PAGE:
Another popular category of blues book is the history or survey. One of the most collectible of these is Amiri Baraka's Blues People (1963), written under the name LeRoi Jones, the first modern blues book by an African American. As Baraka is a poet and black militant, this book is pursued by collectors of several categories: poetry, black studies, and black music. Paul Oliver's The Story of the Blues (1969) is a handsomely illustrated quarto, still considered a standard history; a similar work by another UK author is Giles Oakley's The Devil's Music: A History of the Blues (BBC, 1976, and Taplinger, 1977). Dixon and Godrich's Recording the Blues is a short narrative version of their massive discography, Blues and Gospel Records: 1897-1943, a virtual guided tour of record company field trips made throughout the South. Jeff Titon's Early Downhome Blues (1977) is an academic study of the early years of the blues, particularly hard to find in the original first edition with the flexible record laid in.

Other surveys are regional and/or stylistic. Perhaps the best known is Robert Palmer's Deep Blues, a passionate and engaging study that acted as many readers' introduction to the blues. The author died late in 1997. It's reasonably common, but nice copies often fetch $35+. Harry Oster's Living Country Blues (1969), a hefty work on several Louisiana blues artists, is a challenging book to locate. It's excellence combined with it's scarcity makes it an especially desirable item. More cursory but still sought after is Bengt Olson's Memphis Blues (1970), and like its companion works in the blues series edited by Paul Oliver in 1970-1971, the cloth copies are much more difficult to locate than the paperback ones. Only the first four books in this 12-book series were published in the US, so the final eight tend to be more difficult to find. My own The Devil's Son-in-Law is one of the latter. Mike Rowe's Chicago Breakdown (Eddison, 1973, Drake, 1975) is the standard work on the post-war Chicago tradition; it, too, is uncommon in the original, although reprints [retitled Chicago Blues] are easy to find.

While the revised and expanded edition of William Ferris' Blues from the Delta (1978) isn't too uncommon, the original, issued in Oliver's blues series in 1970, is very hard to find, even in paperback. The only other stylistic study I'll mention here is David Evans' Big Road Blues. The 1982 University of California Press hardcover is already hard to find, as is his earlier Tommy Johnson, another entry in the Paul Oliver blues series. Seekers of the latter may be surprised to find that most of the information in the latter is incorporated (and occasionally corrected) in the former, but the real collector will want them both.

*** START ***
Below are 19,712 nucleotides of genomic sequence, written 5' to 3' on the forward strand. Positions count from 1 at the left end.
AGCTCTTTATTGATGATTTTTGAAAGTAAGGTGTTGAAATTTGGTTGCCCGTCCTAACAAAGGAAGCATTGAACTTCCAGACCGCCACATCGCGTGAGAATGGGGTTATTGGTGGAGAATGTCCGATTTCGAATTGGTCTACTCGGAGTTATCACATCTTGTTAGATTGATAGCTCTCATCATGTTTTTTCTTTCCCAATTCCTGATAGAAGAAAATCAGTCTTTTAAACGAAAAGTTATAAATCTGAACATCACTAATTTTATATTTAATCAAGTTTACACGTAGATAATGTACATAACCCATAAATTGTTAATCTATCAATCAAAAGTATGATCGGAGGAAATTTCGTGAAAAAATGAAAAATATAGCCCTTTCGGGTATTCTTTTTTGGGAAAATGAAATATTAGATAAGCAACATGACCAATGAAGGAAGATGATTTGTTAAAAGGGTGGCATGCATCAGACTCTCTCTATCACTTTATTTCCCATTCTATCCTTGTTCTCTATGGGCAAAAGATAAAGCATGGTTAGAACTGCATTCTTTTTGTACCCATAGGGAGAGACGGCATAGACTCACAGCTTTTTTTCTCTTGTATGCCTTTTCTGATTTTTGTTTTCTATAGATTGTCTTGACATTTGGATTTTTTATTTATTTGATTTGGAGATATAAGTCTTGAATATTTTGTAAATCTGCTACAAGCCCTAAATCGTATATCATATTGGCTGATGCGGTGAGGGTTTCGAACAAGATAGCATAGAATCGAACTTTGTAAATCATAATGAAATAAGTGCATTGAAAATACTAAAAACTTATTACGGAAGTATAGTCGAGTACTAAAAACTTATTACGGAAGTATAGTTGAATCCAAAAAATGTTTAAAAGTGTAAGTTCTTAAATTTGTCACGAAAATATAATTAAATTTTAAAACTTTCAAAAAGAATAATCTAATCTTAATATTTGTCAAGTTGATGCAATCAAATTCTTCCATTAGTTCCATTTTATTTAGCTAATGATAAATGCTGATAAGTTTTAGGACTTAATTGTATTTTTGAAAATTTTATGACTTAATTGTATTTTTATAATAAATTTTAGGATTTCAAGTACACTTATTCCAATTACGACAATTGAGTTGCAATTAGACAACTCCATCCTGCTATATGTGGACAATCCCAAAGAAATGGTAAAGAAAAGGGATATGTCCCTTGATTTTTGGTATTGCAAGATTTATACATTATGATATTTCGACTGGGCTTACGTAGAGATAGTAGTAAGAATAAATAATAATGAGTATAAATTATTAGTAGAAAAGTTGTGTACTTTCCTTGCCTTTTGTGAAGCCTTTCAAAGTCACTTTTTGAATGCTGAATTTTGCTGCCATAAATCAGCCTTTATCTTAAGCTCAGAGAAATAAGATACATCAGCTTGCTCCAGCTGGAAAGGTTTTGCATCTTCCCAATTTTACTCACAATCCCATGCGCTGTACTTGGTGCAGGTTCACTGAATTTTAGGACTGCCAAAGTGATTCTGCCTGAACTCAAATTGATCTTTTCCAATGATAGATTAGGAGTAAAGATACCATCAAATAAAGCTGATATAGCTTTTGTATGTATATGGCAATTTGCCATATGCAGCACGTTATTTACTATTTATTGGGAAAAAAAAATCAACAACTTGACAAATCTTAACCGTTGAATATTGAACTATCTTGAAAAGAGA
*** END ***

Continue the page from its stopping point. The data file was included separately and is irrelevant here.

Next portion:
Numerous works on blues are biographical. Many are about a group of singers, as in Peter Guralnick's Feel Like Going Home (1971), Samuel Charters' The Bluesmen (1967), and Sheldon Harris' Blues Who Who (1975), all difficult to find in hardcover. Single-subject biographies exist, but there are fewer of them: a scarce example is guitarist John Fahey's Charley Patton (1970, in the Paul Oliver blues series).

Since the domain of recorded blues is so vast, discographies play a significant role in any collection. Aside from those mentioned elsewhere, two sought after discographies are Max Vreede's Discography of Paramount 12000/13000 (1971) and Brian Rust's The Victor Master Books, Volume 2 (1925-1936) (1970; there was no Volume 1). As both contain more than just blues material, they are not in Hart, et al., but both are important (and uncommon).

Let's look at a few more examples chosen from various categories just to get a feel for the breadth of perspectives that exist. There are compilations of lyrics like The Blues Line (1969), virtually an art book; there are thematic studies like Paul Oliver's Screening the Blues (1968, published in the US as Aspects of the Blues Tradition), or Albert Murray's The Hero and the Blues (1973, University of Missouri Press), or Louis Chappell's John Henry: A Folk-Lore Study (1933, published in Germany); there are blues novels like Augustus Arnold's Nefario (1974) or Albert Murray's Train Whistle Guitar (1974). There are even children's books like Carmen Moore's Somebody's Angel Child: The Story of Bessie Smith (1969).

Believe it or not, this just scratches the surface. This season, Publishers Weekly announced five new books on blues, and more are coming all the time. If that's not enough for you, there are many related fields to draw your attention: Gospel music (Negro Slave Songs in the United States, by Miles Mark Fisher, 1953); jazz (Hugues Panassié Discusses 144 Hot Jazz Bluebird and Victor Records); or black music in general (vMusic and Some Highly Musical People [with] Sketches of the Lives of Remarkable Musicians of the Colored Race, by John M. Trotter, 1878).

On a personal note, let me close by explaining our choice of business name. In 1927, blues singer Walter Beasley recorded Toad Frog Blues:

A tadpole in the river
hatching underneath of a log (repeat)
He got too old to be a tadpole,
he turned into a natural frog.

If a toad-frog had wings,
he'd be flying all around (repeat)
He would not have his bottom bumpin'
thumpin' on the ground

Everytime I see a toad-frog,
Lord, it makes me cry. (repeat)
It makes me think about my baby,
way she rolls her goo-goo eyes.

Our flying frog logo was inspired by the lyrics, and we named the business after Walter Beasley. So in a way, we did start with the blues.

Discographically, the companion volumes to Hart, et al. are Robert M. W. Dixon and John Godrich's Blues and Gospel Records: 1902-1942 (1963), now in its 4th edition (1997, Oxford), and Mike Leadbitter and Neil Slaven's Blues Records: 1941 - 1966 (1968), now in a new edition, also (2 vols., 1987, 1994). These are not particularly useful to the bookseller, but all the editions are sought by serious collectors.
 
This article first appeared in OP World 5:3, March, 1998, and is Copyright © 1998 Paul Garon. No portion of this article may be reproduced or redistributed without the express written permission of the author. The article is presented here by permission of Paul Garon. Thank you very much.

Published since 14 Dec 2009